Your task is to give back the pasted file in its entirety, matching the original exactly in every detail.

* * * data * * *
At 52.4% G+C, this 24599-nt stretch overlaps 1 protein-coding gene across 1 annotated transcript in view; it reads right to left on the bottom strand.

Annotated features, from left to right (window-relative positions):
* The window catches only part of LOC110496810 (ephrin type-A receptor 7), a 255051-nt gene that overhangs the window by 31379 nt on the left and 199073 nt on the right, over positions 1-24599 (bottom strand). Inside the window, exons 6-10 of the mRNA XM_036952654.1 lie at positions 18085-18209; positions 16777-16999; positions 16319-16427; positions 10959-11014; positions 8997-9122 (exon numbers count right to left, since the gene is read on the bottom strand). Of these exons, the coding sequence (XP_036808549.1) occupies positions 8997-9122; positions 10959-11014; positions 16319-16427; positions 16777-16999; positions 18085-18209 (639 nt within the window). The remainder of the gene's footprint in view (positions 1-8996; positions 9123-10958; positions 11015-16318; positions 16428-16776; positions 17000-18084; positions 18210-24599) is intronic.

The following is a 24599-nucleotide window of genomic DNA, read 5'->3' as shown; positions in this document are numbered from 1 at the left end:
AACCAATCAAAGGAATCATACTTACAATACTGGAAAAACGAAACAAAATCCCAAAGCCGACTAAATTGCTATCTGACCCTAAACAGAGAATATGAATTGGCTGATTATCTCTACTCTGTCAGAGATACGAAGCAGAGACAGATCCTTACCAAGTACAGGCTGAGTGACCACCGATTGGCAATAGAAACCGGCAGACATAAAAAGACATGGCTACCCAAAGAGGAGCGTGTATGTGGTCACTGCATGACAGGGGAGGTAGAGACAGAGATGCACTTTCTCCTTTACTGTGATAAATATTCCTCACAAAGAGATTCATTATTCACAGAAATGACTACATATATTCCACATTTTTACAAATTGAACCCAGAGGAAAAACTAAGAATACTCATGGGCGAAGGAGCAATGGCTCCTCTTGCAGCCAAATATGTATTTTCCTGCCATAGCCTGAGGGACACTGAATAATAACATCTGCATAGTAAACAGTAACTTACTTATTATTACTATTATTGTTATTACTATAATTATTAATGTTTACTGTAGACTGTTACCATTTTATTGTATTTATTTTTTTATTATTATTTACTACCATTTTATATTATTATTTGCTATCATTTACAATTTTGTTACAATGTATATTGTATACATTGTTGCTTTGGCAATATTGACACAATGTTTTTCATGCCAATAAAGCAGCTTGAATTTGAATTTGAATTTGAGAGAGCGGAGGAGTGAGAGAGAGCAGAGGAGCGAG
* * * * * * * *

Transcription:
At 52.4% G+C, this 24599-nt stretch overlaps 1 protein-coding gene across 1 annotated transcript in view; it reads right to left on the bottom strand.

Annotated features, from left to right (window-relative positions):
* The window catches only part of LOC110496810 (ephrin type-A receptor 7), a 255051-nt gene that overhangs the window by 31379 nt on the left and 199073 nt on the right, over positions 1-24599 (bottom strand). Inside the window, exons 6-10 of the mRNA XM_036952654.1 lie at positions 18085-18209; positions 16777-16999; positions 16319-16427; positions 10959-11014; positions 8997-9122 (exon numbers count right to left, since the gene is read on the bottom strand). Of these exons, the coding sequence (XP_036808549.1) occupies positions 8997-9122; positions 10959-11014; positions 16319-16427; positions 16777-16999; positions 18085-18209 (639 nt within the window). The remainder of the gene's footprint in view (positions 1-8996; positions 9123-10958; positions 11015-16318; positions 16428-16776; positions 17000-18084; positions 18210-24599) is intronic.

The following is a 24599-nucleotide window of genomic DNA, read 5'->3' as shown; positions in this document are numbered from 1 at the left end:
AACCAATCAAAGGAATCATACTTACAATACTGGAAAAACGAAACAAAATCCCAAAGCCGACTAAATTGCTATCTGACCCTAAACAGAGAATATGAATTGGCTGATTATCTCTACTCTGTCAGAGATACGAAGCAGAGACAGATCCTTACCAAGTACAGGCTGAGTGACCACCGATTGGCAATAGAAACCGGCAGACATAAAAAGACATGGCTACCCAAAGAGGAGCGTGTATGTGGTCACTGCATGACAGGGGAGGTAGAGACAGAGATGCACTTTCTCCTTTACTGTGATAAATATTCCTCACAAAGAGATTCATTATTCACAGAAATGACTACATATATTCCACATTTTTACAAATTGAACCCAGAGGAAAAACTAAGAATACTCATGGGCGAAGGAGCAATGGCTCCTCTTGCAGCCAAATATGTATTTTCCTGCCATAGCCTGAGGGACACTGAATAATAACATCTGCATAGTAAACAGTAACTTACTTATTATTACTATTATTGTTATTACTATAATTATTAATGTTTACTGTAGACTGTTACCATTTTATTGTATTTATTTTTTTATTATTATTTACTACCATTTTATATTATTATTTGCTATCATTTACAATTTTGTTACAATGTATATTGTATACATTGTTGCTTTGGCAATATTGACACAATGTTTTTCATGCCAATAAAGCAGCTTGAATTTGAATTTGAATTTGAGAGAGCGGAGGAGTGAGAGAGAGCAGAGGAGCGAG